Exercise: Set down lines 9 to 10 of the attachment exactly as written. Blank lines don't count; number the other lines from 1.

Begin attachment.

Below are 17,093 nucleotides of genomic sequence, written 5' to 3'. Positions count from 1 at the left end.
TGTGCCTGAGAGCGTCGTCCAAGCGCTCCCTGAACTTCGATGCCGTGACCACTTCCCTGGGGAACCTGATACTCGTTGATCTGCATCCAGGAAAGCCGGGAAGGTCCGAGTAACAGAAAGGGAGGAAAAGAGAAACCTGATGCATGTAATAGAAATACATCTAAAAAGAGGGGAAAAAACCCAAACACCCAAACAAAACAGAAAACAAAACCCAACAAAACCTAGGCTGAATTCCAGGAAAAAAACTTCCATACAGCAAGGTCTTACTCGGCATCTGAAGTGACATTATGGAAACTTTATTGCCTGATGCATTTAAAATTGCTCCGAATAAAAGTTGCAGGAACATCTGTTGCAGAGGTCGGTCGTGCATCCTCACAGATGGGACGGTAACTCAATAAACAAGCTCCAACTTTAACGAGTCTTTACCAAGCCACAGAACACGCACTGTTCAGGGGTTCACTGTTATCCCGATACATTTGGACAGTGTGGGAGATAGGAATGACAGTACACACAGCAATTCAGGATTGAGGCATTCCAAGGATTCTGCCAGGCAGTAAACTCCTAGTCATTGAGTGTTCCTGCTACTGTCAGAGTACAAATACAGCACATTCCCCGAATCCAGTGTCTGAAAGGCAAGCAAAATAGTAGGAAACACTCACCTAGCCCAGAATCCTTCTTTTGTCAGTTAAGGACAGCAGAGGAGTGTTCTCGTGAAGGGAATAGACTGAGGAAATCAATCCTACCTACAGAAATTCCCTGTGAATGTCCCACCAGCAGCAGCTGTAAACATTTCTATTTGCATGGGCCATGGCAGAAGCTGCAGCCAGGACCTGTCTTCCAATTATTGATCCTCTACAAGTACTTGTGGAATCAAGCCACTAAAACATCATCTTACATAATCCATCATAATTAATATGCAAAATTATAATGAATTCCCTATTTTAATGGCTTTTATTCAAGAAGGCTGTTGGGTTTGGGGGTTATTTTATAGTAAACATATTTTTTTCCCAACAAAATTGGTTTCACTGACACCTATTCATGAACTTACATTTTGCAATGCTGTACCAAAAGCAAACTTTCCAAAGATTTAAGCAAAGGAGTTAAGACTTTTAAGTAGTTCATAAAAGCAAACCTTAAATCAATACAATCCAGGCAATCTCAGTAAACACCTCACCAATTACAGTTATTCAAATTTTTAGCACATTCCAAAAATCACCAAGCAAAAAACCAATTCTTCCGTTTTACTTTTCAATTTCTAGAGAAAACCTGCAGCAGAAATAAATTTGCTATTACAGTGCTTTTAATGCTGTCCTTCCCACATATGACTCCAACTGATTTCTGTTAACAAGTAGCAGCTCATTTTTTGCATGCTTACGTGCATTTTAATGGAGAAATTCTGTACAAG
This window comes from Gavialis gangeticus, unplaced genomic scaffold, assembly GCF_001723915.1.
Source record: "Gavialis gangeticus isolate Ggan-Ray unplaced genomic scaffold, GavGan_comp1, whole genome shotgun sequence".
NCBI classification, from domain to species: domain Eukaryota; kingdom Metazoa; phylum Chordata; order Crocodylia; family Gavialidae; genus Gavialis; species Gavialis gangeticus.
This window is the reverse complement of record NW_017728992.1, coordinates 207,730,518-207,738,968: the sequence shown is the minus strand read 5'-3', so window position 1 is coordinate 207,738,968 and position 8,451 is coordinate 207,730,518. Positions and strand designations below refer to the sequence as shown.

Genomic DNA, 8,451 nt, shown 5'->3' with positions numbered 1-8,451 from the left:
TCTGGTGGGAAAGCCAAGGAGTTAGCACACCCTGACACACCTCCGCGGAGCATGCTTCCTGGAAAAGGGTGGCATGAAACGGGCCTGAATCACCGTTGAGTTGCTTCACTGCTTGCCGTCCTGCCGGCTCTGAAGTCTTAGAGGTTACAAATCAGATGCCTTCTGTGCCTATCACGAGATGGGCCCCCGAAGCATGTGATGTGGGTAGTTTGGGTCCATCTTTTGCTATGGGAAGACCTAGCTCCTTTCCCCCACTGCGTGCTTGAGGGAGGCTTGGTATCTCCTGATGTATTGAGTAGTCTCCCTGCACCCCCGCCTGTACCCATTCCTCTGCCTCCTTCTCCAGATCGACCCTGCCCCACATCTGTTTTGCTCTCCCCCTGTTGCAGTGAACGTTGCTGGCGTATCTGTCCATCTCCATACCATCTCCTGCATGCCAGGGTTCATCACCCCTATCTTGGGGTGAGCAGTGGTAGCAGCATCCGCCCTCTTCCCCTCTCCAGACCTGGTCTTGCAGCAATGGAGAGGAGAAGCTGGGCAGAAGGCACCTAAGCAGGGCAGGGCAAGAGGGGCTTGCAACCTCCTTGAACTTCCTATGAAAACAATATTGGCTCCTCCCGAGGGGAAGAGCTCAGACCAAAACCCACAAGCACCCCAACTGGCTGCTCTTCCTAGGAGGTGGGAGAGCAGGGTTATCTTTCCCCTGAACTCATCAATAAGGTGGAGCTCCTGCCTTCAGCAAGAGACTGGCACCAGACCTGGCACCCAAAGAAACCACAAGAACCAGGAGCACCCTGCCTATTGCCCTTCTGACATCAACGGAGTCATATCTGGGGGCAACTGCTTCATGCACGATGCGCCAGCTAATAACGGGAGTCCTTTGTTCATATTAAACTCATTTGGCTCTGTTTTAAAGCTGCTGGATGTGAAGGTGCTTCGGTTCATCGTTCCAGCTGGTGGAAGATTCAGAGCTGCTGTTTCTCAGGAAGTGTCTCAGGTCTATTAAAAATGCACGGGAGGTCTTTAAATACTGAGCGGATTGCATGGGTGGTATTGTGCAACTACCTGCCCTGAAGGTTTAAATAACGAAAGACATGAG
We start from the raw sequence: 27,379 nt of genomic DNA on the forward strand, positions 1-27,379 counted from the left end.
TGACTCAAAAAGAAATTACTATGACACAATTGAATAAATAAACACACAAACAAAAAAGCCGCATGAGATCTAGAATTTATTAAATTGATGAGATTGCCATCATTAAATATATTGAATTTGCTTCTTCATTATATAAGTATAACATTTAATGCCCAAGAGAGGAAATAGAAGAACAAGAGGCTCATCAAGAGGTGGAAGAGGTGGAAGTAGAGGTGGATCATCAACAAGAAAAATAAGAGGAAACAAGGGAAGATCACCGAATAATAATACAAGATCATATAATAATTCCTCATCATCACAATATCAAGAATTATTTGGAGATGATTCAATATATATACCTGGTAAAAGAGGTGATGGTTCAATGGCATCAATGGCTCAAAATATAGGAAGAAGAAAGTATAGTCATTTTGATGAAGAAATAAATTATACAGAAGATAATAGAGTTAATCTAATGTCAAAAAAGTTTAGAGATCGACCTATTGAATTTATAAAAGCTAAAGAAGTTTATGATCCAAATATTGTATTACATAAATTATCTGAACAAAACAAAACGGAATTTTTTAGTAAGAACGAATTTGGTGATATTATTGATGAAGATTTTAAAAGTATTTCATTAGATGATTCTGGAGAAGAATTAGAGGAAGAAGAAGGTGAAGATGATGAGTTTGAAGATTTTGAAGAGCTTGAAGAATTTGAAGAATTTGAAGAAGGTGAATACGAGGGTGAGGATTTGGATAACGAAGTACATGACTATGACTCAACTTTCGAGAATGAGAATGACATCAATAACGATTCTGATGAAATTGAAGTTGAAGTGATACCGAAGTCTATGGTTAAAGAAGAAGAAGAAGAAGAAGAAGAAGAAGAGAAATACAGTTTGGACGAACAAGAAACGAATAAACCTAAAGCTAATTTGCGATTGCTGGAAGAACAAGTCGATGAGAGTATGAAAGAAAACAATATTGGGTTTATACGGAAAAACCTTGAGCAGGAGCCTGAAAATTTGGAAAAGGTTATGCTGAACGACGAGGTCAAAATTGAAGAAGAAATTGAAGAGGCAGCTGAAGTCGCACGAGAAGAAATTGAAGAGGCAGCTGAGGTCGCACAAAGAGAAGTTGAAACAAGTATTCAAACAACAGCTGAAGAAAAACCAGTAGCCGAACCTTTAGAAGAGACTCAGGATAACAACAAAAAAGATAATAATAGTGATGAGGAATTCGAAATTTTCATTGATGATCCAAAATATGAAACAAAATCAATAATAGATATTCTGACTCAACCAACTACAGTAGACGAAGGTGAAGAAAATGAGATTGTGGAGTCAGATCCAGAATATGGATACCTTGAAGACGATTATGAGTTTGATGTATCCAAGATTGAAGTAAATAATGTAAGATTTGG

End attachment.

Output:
We start from the raw sequence: 27,379 nt of genomic DNA on the forward strand, positions 1-27,379 counted from the left end.
TGACTCAAAAAGAAATTACTATGACACAATTGAATAAATAAACACACAAACAAAAAAGCCGCATGAGATCTAGAATTTATTAAATTGATGAGATTGCCATCATTAAATATATTGAATTTGCTTCTTCATTATATAAGTATAACATTTAATGCCCAAGAGAGGAAATAGAAGAACAAGAGGCTCATCAAGAGGTGGAAGAGGTGGAAGTAGAGGTGGATCATCAACAAGAAAAATAAGAGGAAACAAGGGAAGATCACCGAATAATAATACAAGATCATATAATAATTCCTCATCATCACAATATCAAGAATTATTTGGAGATGATTCAATATATATACCTGGTAAAAGAGGTGATGGTTCAATGGCATCAATGGCTCAAAATATAGGAAGAAGAAAGTATAGTCATTTTGATGAAGAAATAAATTATACAGAAGATAATAGAGTTAATCTAATGTCAAAAAAGTTTAGAGATCGACCTATTGAATTTATAAAAGCTAAAGAAGTTTATGATCCAAATATTGTATTACATAAATTATCTGAACAAAACAAAACGGAATTTTTTAGTAAGAACGAATTTGGTGATATTATTGATGAAGATTTTAAAAGTATTTCATTAGATGATTCTGGAGAAGAATTAGAGGAAGAAGAAGGTGAAGATGATGAGTTTGAAGATTTTGAAGAGCTTGAAGAATTTGAAGAATTTGAAGAAGGTGAATACGAGGGTGAGGATTTGGATAACGAAGTACATGACTATGACTCAACTTTCGAGAATGAGAATGACATCAATAACGATTCTGATGAAATTGAAGTTGAAGTGATACCGAAGTCTATGGTTAAAGAAGAAGAAGAAGAAGAAGAAGAAGAAGAGAAATACAGTTTGGACGAACAAGAAACGAATAAACCTAAAGCTAATTTGCGATTGCTGGAAGAACAAGTCGATGAGAGTATGAAAGAAAACAATATTGGGTTTATACGGAAAAACCTTGAGCAGGAGCCTGAAAATTTGGAAAAGGTTATGCTGAACGACGAGGTCAAAATTGAAGAAGAAATTGAAGAGGCAGCTGAAGTCGCACGAGAAGAAATTGAAGAGGCAGCTGAGGTCGCACAAAGAGAAGTTGAAACAAGTATTCAAACAACAGCTGAAGAAAAACCAGTAGCCGAACCTTTAGAAGAGACTCAGGATAACAACAAAAAAGATAATAATAGTGATGAGGAATTCGAAATTTTCATTGATGATCCAAAATATGAAACAAAATCAATAATAGATATTCTGACTCAACCAACTACAGTAGACGAAGGTGAAGAAAATGAGATTGTGGAGTCAGATCCAGAATATGGATACCTTGAAGACGATTATGAGTTTGATGTATCCAAGATTGAAGTAAATAATGTAAGATTTGG